However, there may lie a deeper issue for Americans; without the flavours, the appeal of vaping is greatly reduced. This can lead to less people making the switch and therefore keep more people smoking. Potentially, one of the biggest tobacco firms are in a prime position now to ensure the regulations come into effect, with only themselves to benefit from it.
JUUL overall marketing
Vaping is a method that people can use to quit smoking for good and eventually quit nicotine. Giving users control over their nicotine usage, to allow for reduction and eventually quitting, has proven to be the most effective way of quitting smoking. This is based on the significant increase of quitters over the past 4 years from statistics.
However, JUUL is not advertised as such; it’s advertised on their website as an alternative to smoking. This is a potential issue simply because it then removes the effective purpose of vaping. If the idea is that E-Cigarettes are simply an alternative within the market, it can distort the whole image of the product and remove the idea of it being a quitting tool instead. Once that is removed, E-Cigarettes then become much more open to criticism over nicotine addiction. Combined with the strict nicotine content within the pods, it removes a users ability to control their intake over time, removing their ability to quit altogether.
The story of JUUL is quite a deep one in such a short space of time; there are plenty of points over the past 3 years that draw into question the motivations of the company. Essentially, the JUUL is a vaping device which is meant to be an alternative to smoking and that is fantastic to see, no matter what is happening in the background.
Sometimes it’s easy to forget the bigger picture in vaping is the fact that it means one less person is open to smoking-related illnesses and no matter the form of the product, as a community we have to show support. However, for a product born from a tobacco company and now thirdly owned by one, there seems to be more at play than meets the eye.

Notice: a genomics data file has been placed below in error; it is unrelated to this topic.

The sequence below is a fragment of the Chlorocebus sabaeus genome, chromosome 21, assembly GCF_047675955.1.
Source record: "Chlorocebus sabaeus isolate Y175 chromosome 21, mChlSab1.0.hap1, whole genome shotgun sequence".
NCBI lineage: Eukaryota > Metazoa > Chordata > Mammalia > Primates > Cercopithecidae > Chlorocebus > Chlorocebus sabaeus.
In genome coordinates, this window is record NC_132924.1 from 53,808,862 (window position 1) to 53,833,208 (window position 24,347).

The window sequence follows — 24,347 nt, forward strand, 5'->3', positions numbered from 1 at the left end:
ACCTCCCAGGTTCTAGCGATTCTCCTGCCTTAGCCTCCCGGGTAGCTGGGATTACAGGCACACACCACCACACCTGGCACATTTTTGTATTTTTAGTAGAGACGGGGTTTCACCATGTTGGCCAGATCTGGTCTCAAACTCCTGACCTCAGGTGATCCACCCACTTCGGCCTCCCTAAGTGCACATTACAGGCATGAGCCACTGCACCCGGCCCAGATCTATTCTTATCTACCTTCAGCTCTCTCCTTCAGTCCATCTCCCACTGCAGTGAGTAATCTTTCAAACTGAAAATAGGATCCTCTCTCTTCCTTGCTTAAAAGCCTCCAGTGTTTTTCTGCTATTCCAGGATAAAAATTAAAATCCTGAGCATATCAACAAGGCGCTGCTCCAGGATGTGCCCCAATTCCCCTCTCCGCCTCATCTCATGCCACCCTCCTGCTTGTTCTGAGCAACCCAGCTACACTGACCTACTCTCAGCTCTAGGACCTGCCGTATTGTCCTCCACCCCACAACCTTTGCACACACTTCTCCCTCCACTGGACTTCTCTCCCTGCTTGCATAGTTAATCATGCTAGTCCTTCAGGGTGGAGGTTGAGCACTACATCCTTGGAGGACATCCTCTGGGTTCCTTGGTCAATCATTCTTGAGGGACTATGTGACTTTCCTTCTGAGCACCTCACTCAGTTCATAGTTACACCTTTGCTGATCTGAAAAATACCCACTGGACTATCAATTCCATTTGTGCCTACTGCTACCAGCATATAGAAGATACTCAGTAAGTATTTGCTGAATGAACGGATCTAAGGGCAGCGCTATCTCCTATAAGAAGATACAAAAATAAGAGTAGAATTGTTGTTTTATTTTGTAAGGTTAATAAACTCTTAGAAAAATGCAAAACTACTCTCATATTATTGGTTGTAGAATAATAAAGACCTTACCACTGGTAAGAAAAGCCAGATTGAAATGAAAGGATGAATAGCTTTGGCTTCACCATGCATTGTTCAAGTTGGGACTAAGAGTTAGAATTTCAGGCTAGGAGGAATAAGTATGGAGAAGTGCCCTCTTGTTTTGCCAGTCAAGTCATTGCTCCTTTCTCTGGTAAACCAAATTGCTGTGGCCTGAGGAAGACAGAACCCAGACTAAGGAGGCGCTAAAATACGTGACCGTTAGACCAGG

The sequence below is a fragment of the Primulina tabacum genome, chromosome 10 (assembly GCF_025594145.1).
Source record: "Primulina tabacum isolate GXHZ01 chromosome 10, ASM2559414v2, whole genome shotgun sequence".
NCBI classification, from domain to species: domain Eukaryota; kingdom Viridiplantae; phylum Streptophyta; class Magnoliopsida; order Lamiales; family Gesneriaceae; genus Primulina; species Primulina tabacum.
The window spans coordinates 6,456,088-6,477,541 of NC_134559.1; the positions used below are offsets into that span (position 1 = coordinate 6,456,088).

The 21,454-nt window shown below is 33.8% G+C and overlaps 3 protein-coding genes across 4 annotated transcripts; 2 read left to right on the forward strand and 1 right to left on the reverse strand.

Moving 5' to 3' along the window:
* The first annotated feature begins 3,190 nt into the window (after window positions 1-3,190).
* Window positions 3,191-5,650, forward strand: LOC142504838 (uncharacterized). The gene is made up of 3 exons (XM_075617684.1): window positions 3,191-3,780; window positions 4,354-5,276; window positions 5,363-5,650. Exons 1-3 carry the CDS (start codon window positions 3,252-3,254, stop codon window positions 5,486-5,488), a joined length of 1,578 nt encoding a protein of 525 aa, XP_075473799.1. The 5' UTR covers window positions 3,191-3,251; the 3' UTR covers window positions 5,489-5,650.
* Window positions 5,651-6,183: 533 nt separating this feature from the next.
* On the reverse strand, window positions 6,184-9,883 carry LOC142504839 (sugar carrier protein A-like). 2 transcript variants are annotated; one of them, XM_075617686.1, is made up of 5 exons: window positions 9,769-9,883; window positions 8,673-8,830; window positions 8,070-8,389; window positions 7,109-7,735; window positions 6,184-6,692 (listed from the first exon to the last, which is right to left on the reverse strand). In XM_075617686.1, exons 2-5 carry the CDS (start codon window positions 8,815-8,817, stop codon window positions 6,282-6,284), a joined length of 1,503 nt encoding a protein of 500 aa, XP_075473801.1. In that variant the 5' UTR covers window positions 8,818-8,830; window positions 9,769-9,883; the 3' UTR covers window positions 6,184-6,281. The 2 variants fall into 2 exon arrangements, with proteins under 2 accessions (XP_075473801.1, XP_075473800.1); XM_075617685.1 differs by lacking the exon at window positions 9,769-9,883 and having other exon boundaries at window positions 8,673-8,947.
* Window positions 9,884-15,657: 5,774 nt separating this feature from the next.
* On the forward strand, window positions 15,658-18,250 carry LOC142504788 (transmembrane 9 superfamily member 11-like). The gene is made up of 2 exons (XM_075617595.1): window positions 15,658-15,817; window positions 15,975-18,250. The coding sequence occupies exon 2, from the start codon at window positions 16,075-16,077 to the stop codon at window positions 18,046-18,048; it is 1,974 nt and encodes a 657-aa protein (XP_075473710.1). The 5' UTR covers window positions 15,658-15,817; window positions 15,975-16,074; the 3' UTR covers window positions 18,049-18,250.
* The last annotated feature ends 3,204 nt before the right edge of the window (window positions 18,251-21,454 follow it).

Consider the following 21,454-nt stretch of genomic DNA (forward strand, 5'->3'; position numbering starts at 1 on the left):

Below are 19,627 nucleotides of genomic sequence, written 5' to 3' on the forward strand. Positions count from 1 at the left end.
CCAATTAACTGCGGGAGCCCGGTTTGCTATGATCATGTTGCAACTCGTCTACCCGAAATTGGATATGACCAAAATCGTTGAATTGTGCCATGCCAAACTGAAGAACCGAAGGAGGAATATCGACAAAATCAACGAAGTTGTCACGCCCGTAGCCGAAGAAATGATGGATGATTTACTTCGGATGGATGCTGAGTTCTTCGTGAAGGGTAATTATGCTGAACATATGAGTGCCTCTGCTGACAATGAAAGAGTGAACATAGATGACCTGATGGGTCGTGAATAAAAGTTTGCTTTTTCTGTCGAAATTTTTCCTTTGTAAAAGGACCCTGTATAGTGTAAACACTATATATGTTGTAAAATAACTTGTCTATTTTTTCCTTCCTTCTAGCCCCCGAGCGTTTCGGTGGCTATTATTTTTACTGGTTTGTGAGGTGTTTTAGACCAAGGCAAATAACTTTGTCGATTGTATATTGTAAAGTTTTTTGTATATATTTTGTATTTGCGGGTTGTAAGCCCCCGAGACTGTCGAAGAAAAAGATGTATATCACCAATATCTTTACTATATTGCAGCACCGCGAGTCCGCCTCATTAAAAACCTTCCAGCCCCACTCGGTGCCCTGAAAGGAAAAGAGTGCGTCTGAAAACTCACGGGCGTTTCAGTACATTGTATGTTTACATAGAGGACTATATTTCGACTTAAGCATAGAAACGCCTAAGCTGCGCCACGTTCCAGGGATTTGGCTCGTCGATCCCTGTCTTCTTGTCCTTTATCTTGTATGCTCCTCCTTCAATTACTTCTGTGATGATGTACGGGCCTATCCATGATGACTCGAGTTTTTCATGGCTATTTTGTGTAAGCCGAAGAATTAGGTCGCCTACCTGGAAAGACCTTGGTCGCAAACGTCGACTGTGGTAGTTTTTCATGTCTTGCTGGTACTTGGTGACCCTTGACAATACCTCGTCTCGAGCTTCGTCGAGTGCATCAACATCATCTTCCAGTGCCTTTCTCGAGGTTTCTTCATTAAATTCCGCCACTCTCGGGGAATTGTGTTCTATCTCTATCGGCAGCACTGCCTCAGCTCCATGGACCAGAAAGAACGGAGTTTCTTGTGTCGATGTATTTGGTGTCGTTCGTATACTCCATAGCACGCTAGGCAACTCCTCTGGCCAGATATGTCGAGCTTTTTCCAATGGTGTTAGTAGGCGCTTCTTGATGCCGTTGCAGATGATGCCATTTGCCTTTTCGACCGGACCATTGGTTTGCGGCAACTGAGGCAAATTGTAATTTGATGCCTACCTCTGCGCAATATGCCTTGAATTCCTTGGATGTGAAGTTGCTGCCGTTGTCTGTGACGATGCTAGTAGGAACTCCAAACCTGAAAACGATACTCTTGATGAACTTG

My major concern in all of this is where this ends up in America, with potentially the biggest vape company there partly connected to the biggest regulations in the world. It appears that the distinction between smoking and vaping is stressed upon but the addictive qualities of nicotine is forgotten in the process.
Additionally, there seems to be a lack of real distinction in anti-JUUL parties within the country, where the move for teens to go from smoking to a proven 95% safer alternative is treated with the same disdain no matter the differences between them.
Moving forward, JUUL need to throw their weight behind quitting rather than replacing if they truly want to stand out as a giant within the E-Cigarette market. However, moving addictions from one to another is no different to the tobacco companies that JUUL are meant to be driving people away from.
If the intentions are simply to profit from people’s addictions, then JUUL are in no way different to the tobacco companies fighting to get rid of Vaping from the market altogether.
Written by Chris Ashton.